The Transport Minister has given transport operators a maximum of three weeks to ensure that their commercial buses travelling long distances have an emergency door.
Kwaku Ofori Asiamah said the directive formed part of efforts by the ministry and relevant authorities to enforce transportation laws and reduce road accidents.
“One of the buses involved in the accident that occurred on Friday, March 22, 2019, for instance, had no emergency door. That, according to the police, made it difficult for those at the back to move out of the bus,” he said.
The minister made this known when he met transport operators, drivers and transport agencies in Accra last Friday, to discuss ways to reduce road accidents and ensure safety on the road.
He entreated the operators to ensure their buses had emergency doors as soon as possible, adding that operators who failed to comply with the directive would not be allowed to operate.
Present at the meeting were representatives of the Ghana Private Road Transport Union (GPRTU), the Driver and Vehicle Licensing Authority (DVLA), the Motor Traffic and Transport Department (MTTD) and the National Road Safety Commission (NRSC).
Mr Asiamah said the ministry and relevant authorities were poised to ensure strict enforcement of the law to save lives and property.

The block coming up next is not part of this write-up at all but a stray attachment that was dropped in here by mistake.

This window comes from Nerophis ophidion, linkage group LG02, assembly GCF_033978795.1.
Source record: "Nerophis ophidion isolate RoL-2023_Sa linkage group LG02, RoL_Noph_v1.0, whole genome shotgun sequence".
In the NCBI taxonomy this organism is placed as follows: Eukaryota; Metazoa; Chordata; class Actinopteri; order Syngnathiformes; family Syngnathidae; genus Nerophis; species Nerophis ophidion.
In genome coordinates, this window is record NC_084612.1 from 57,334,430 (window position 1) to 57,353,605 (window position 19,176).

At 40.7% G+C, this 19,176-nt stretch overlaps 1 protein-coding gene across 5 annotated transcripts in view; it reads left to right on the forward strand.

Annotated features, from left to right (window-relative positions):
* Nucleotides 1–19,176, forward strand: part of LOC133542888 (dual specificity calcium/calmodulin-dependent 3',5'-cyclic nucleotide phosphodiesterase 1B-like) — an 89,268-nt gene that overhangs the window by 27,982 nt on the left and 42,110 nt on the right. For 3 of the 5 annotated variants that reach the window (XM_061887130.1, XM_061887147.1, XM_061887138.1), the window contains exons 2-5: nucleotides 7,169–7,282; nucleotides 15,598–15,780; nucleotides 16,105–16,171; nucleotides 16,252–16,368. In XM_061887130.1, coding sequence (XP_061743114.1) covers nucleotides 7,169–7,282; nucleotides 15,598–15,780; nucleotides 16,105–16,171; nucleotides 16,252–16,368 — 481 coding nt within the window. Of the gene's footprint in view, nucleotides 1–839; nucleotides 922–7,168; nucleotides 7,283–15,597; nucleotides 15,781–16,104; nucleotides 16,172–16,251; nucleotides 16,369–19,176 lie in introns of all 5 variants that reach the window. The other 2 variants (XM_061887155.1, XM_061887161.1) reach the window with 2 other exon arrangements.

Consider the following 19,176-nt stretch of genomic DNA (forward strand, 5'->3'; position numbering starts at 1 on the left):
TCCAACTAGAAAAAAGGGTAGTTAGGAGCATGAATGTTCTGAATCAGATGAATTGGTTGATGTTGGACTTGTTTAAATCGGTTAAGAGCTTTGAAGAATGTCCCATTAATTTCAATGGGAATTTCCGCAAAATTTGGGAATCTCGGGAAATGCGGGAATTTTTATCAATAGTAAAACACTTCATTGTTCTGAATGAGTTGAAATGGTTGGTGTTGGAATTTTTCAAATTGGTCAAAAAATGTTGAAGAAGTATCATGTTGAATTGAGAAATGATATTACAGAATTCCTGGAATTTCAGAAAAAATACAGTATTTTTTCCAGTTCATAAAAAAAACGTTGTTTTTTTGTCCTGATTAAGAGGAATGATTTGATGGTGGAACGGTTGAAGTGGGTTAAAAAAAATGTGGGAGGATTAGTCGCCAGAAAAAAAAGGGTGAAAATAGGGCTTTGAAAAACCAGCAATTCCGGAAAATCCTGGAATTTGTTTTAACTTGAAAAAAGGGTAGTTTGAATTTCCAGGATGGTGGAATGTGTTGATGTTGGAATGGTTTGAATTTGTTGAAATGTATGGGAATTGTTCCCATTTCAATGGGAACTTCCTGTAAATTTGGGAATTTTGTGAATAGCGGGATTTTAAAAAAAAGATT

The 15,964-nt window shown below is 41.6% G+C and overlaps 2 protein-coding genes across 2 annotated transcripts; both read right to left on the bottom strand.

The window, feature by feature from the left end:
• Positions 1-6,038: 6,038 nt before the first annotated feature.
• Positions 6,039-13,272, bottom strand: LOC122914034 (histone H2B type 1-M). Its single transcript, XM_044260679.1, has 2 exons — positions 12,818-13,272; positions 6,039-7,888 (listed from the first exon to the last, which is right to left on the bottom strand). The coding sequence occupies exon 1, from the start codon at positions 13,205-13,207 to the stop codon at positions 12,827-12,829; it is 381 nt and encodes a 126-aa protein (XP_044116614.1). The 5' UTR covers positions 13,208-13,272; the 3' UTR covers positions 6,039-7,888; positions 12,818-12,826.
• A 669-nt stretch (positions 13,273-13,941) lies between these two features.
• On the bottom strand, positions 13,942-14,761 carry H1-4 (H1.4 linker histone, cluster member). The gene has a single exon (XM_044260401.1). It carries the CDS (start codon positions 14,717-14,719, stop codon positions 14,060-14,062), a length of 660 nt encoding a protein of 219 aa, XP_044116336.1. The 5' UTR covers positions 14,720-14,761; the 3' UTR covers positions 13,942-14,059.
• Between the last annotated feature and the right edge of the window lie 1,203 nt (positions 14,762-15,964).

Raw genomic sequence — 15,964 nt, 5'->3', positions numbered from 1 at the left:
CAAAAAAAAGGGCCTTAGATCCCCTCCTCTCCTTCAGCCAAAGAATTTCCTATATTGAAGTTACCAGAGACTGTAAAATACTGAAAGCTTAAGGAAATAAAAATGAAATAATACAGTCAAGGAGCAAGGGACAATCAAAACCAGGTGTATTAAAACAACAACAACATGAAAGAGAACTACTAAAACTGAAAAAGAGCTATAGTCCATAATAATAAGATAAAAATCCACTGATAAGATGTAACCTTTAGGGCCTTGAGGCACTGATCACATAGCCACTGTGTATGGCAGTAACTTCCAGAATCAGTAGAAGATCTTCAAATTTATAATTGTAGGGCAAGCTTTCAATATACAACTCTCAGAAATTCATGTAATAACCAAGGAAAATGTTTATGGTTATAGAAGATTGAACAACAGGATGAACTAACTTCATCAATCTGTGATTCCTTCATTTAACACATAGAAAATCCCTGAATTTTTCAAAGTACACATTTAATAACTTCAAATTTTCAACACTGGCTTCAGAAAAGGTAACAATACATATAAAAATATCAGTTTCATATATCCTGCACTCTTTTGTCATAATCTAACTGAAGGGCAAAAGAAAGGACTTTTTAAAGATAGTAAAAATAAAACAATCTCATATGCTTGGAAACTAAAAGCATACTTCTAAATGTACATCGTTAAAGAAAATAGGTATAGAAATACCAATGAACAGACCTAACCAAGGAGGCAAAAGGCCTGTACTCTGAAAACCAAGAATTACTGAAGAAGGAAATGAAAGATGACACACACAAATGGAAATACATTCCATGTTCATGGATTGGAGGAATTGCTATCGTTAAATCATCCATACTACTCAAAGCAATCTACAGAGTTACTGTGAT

He explained that although the law governing transport - LI 2180, 2012 - was being reviewed, the transport operators should adhere to the directives given.
Other directives given include the installation of speed limiters in commercial cars weighing more than 3.5 tonnes, the provision of two drivers in every bus, training of the drivers every six months and ensuring that drivers have rest after every four hours of driving.
“Going forward, we are going to enforce all the laws and we cannot do effective safety on our roads without technology and collaboration with all stakeholders,” he added.
He said the police would soon come up with a statement after the meeting on today (Monday).
The Chairman of the NRSC Board, Rev. Ishmala Awudu, said the commission would intensify collaboration with the ministry and other stakeholders to ensure that the road was safe for road users.
The transport operators and drivers, on the other hand, cited disrespect on the part of passengers, the lack of rest points, armed robbery activities and the lack of dual-carriage roads as some of the challenges which sometimes resulted in road accidents.
They also asked for more engagement and sensitisation from authorities while they expedited action to address their concerns.
They added that there was still the challenge of transport operators using the same colours for their brands.
After the meeting, the NRSC presented items, including 10 alcohol meters, speed radar guns and accessories and 2,000 reflective jackets to the MTTD.